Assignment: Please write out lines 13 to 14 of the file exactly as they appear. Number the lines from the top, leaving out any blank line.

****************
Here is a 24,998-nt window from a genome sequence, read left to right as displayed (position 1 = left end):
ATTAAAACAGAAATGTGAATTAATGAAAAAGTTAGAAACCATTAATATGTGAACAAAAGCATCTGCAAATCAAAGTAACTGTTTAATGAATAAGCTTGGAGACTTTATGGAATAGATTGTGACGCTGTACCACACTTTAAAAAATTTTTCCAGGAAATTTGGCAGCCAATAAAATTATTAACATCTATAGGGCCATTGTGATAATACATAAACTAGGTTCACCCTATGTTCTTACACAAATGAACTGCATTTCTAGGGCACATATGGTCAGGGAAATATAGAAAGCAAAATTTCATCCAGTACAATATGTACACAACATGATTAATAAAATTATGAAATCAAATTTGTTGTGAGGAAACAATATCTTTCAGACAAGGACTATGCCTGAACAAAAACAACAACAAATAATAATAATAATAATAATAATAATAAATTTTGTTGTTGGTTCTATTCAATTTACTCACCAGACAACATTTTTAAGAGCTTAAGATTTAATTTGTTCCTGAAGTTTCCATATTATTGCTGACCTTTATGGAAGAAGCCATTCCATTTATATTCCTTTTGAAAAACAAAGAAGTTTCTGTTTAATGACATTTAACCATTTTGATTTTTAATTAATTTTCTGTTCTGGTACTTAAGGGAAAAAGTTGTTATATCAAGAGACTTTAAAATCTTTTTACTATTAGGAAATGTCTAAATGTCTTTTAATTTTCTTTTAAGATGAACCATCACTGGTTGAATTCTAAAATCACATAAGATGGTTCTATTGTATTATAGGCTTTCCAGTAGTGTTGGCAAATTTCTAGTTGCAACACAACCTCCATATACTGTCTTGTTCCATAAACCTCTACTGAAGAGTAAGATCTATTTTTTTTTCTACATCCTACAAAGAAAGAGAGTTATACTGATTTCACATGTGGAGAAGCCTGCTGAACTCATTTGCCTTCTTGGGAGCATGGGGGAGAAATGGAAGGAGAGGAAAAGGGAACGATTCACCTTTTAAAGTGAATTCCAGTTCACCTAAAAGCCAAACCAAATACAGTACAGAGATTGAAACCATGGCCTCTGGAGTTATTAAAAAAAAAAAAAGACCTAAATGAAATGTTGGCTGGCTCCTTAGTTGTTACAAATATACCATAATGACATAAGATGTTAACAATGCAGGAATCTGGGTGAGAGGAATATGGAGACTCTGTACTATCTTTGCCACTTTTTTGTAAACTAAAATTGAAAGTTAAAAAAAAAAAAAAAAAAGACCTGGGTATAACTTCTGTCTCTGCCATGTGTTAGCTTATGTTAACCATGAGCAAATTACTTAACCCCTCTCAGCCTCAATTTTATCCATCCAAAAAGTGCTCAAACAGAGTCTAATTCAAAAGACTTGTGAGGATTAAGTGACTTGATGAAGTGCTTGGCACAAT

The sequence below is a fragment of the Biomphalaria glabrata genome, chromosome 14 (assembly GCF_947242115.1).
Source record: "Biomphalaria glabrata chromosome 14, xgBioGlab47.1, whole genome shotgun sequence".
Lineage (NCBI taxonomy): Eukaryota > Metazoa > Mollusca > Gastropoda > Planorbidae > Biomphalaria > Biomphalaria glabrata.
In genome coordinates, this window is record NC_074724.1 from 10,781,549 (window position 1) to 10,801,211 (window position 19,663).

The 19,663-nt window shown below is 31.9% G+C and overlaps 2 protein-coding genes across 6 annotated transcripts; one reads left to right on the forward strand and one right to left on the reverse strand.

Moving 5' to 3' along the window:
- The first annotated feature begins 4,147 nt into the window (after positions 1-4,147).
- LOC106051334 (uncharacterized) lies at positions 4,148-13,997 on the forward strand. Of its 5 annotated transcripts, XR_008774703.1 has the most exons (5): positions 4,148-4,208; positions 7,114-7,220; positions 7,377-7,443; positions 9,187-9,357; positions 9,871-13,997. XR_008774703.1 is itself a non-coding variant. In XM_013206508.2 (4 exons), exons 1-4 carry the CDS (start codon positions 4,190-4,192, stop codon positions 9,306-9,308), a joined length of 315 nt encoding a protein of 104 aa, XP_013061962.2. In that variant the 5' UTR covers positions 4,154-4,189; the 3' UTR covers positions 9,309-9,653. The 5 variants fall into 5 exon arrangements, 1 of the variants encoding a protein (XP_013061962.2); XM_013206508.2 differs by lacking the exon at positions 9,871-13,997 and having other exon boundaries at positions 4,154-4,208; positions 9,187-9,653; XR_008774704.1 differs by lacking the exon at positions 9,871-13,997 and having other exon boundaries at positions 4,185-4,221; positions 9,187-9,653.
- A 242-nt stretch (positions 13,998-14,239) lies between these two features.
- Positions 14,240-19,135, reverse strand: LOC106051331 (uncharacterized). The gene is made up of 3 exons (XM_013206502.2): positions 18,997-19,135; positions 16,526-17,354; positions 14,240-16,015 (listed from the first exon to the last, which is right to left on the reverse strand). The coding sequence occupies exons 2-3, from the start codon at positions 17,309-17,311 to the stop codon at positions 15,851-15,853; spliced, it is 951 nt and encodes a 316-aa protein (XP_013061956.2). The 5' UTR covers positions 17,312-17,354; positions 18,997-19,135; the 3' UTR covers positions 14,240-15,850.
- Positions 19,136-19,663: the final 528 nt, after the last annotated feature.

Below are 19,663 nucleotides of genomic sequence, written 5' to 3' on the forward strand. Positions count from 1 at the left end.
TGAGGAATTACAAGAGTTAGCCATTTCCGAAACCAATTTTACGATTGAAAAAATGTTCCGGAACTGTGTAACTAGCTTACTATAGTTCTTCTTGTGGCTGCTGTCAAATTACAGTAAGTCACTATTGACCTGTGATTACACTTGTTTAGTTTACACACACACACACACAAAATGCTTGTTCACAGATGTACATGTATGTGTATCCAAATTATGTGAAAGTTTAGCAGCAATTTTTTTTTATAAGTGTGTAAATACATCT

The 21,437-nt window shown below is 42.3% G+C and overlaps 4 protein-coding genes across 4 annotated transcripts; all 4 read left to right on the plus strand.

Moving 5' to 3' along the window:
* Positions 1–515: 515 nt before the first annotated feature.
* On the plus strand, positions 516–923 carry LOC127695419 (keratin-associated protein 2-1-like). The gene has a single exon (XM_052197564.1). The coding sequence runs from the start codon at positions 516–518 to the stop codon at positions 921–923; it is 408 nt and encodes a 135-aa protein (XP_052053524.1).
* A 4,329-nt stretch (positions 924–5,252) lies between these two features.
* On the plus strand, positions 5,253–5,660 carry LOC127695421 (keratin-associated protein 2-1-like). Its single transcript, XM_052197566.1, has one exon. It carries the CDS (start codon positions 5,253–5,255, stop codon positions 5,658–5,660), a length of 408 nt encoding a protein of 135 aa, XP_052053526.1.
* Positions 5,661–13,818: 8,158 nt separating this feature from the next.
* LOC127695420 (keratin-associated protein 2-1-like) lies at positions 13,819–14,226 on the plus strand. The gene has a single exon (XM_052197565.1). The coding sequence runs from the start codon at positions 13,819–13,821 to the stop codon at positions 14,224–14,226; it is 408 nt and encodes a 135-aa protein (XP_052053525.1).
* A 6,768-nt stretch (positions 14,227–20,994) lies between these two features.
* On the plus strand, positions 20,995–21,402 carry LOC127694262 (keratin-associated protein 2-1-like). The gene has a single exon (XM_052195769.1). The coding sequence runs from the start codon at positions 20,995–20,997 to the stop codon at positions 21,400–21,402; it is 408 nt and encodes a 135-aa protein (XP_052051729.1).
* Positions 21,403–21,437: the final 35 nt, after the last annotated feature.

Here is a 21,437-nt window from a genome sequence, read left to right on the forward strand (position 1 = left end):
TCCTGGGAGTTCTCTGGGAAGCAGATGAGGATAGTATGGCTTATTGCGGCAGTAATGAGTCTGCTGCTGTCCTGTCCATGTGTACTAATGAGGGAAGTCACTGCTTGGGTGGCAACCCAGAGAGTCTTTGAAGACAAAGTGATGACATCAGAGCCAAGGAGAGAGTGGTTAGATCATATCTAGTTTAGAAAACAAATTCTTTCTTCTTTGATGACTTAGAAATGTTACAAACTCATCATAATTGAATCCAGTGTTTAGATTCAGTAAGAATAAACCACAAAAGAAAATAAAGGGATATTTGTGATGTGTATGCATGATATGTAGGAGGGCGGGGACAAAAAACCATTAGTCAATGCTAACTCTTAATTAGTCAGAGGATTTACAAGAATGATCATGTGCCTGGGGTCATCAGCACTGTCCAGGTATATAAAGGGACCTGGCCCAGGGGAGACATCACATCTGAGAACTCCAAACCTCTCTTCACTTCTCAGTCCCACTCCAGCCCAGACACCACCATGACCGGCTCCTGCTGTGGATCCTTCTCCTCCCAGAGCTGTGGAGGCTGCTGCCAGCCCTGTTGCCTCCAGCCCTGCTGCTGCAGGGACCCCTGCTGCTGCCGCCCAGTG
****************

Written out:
- Positions 19,136-19,663: the final 528 nt, after the last annotated feature.

Below are 19,663 nucleotides of genomic sequence, written 5' to 3' on the forward strand. Positions count from 1 at the left end.